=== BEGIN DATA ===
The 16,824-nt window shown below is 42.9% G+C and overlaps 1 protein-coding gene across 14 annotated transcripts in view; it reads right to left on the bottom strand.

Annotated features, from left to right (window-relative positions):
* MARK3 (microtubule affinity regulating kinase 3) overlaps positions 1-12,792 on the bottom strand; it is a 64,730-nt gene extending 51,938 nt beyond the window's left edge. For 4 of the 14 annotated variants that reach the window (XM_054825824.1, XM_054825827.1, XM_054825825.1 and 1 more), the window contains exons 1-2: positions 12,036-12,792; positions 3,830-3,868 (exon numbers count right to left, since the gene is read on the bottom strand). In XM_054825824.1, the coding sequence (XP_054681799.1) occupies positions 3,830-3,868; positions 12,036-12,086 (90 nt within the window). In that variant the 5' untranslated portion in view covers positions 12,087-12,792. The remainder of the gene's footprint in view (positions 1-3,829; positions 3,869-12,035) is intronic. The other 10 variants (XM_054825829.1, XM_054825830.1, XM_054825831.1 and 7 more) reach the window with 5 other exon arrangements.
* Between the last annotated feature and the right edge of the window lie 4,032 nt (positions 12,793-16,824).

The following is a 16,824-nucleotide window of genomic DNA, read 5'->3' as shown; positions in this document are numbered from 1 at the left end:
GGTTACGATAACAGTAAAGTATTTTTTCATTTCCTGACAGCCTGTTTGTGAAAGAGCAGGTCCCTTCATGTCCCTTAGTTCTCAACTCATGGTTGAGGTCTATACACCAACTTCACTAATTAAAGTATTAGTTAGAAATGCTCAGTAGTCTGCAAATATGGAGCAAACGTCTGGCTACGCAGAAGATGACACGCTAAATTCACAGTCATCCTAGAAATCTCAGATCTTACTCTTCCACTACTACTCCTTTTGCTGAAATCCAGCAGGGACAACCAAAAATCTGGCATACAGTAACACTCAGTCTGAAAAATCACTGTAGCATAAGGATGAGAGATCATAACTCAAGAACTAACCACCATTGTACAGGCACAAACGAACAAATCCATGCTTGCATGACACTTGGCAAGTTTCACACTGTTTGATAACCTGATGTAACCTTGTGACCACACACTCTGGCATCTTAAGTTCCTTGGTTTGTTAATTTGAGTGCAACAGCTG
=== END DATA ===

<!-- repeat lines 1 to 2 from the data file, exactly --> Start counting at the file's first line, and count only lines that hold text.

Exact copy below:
The 16,824-nt window shown below is 42.9% G+C and overlaps 1 protein-coding gene across 14 annotated transcripts in view; it reads right to left on the bottom strand.

Annotated features, from left to right (window-relative positions):